– Booklist

 


 

Review

 

There is a simple heart with the main character Zorrie Underwood.
She is one you would love to be her neighbor, right now in the farm, in the fields and gaze at the beauty surrounding, to grasp it and say yes we doing what we can, using our sweat, labor and good heartedness, a minimalistic life.
Simplistic lives and hearts maybe almost like the title A Simple Heart by Gustave Flaubert, of which the author mentioned in acknowledgments section, that he held close.
Feelings of nostalgia stirred in the reader.
A memorable character Zorrie starring in a pleasant heart warming tale immersing you with lucid and lush prose along with hearts at battle with love, loss and grief, life’s transient and weighty matters. Laird Hunt a very capable conductor of realism as well as surrealism.
If In the House in the Dark of the Woods being his surreal creation with horror then this being his wonderful realism creation with Zorrie.


 

Excerpts:

“Still, it was Indiana, it was the dirt she had bloomed up out of, it was who she was, what she felt, how she thought, what she knew. Janie had tried to convince her that the Illinois dirt was the same as the Indiana dirt and that the Illinois skies were the same as the Indiana skies, but she had failed.”

“Later it seemed like a mist had fallen in front of her eyes, and when it cleared, whole herds of years had again gone galloping by. This troubled her more than it had in the past, this coming wide awake to the evidence of time’s ruthless determination: this figure thrown back to her from the mirror, with its splotches and thick ankles and twisted fingers and thin gray hair. For the first time she registered that she had started to move gingerly, was creeping almost, that her balance had gone somewhat haywire, that she sometimes even dreaded the morning and the tasks that lay ahead.”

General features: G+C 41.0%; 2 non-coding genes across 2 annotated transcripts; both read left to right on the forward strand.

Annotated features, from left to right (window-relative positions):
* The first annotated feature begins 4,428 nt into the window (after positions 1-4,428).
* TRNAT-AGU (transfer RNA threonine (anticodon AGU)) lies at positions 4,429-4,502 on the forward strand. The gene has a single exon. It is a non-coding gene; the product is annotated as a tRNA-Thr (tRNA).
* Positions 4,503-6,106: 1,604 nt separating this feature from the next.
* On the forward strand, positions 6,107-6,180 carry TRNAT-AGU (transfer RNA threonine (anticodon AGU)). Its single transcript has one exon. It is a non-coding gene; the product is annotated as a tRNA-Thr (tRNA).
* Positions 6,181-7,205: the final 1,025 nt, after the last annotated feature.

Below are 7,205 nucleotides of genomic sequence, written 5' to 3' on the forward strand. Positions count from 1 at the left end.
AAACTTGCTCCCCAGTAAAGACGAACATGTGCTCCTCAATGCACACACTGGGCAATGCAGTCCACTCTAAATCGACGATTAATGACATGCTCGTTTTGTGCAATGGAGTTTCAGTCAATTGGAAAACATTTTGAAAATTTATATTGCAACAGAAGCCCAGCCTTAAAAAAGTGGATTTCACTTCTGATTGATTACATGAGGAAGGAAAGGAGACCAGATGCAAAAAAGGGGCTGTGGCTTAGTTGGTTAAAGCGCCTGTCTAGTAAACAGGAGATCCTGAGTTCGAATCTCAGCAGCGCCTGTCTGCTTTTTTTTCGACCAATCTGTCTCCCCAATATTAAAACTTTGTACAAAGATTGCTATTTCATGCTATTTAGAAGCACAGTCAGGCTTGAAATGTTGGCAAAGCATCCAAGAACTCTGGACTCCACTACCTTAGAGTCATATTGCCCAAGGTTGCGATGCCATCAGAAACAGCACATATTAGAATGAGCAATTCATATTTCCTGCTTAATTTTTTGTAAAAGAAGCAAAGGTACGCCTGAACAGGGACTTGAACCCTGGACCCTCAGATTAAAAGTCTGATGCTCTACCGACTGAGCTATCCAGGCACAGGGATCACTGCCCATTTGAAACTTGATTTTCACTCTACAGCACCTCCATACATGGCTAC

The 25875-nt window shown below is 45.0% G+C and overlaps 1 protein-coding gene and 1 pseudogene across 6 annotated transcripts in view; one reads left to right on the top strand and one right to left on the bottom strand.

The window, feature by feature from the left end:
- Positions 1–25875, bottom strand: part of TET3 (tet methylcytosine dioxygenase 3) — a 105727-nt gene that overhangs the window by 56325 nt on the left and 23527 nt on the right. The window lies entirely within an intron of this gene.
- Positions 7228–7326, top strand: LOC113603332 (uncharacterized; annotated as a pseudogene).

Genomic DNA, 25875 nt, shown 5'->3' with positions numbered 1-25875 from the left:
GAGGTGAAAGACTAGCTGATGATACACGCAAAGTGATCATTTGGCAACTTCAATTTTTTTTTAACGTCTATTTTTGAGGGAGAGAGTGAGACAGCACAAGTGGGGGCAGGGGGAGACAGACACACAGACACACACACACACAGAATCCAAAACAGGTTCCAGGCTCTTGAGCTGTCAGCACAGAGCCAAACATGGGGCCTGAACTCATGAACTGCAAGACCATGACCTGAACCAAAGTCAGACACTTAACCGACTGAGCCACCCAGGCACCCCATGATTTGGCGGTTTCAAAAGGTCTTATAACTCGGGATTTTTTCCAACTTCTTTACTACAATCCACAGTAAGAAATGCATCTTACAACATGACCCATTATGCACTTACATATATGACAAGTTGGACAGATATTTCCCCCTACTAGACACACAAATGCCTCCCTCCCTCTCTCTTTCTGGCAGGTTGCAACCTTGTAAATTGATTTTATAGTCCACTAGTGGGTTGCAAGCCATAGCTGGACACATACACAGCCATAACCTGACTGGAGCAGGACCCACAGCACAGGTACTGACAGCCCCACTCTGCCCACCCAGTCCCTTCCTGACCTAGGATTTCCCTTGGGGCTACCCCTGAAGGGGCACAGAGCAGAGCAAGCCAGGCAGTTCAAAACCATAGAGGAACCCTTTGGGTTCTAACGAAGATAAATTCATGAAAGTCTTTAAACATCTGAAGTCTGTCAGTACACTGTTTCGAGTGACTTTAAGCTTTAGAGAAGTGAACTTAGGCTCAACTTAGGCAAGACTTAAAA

“The evenings were all mystery. They would carry their plates out onto the screened-in front porch and eat looking out over the dusk-lit yard to the woods and fields. Fireflies drew their greenish-yellow traces through the air, cicadas screamed, and when the sky was clear, Venus showed bright through the darkening blue. Every now and again a jay that hadn’t settled would swoop by, and Zorrie would imagine that it was inscribing the improbable arc of her days into the cooling air, that instead of just flying across the yard, it had flown all the way over from the Illinois beech wood in which she had once wept…..

“Zorrie slept in sweet, shallow bursts. Some nights, when she woke or couldn’t sleep, the walls fell away and the coming day unfurled before her. Lying there listening to the crickets, she could feel the corn against her waist and wrists, the tangled beans against her ankles. The wet dirt sucked at her shoes. The sun hit hard against the back of her head.”

“The crisply chiseled tale of time told by the clocks and watches she had once helped paint faces for came to seem complicit in the agonized unfolding of her grief, so that soon the farm and the surrounding fields and the endless ark of change that enclosed them were the only timepiece whose hour strokes she could abide. Small but sure of purpose within the great mechanism of the seasons, she became a pin on a barrel of wind, a screw in a dial of sunlight, a tooth on an escape wheel of rain. The crops went in, the crops were cared for, the crops came out. The earth rested in its right season, and she with it.”

“The body was a beautiful mechanism, and part of that beauty lay in its precariousness, it’s finitude. Ellie thought mortality was a good thing, as it kept the earth and its wheel of wonders in true. She said that she knew it was easy to talk about but quite another to make the acquaintance of its symptoms, and she understood that it was probably hard, especially for someone who had always been so active, someone who had, “in her golden years, thrown open the doors of her world, taken to the skies and let the poetry come through.”


 

About Laird Hunt:

Laird Hunt is the author of eight novels, a collection of stories, and two book-length translations from the French. He has been a finalist for the PEN/Faulkner Award for Fiction and won the Anisfield-Wolf Award for Fiction, the Grand Prix de Littérature Américaine, and Italy’s Bridge prize. His reviews and essays have been published in the New York Times, The Washington Post, The Los Angeles Times, and many others. He teaches in the Literary Arts program at Brown University and lives in Providence.



 

Reviewed by Lou Pendergrast on 04 February 2021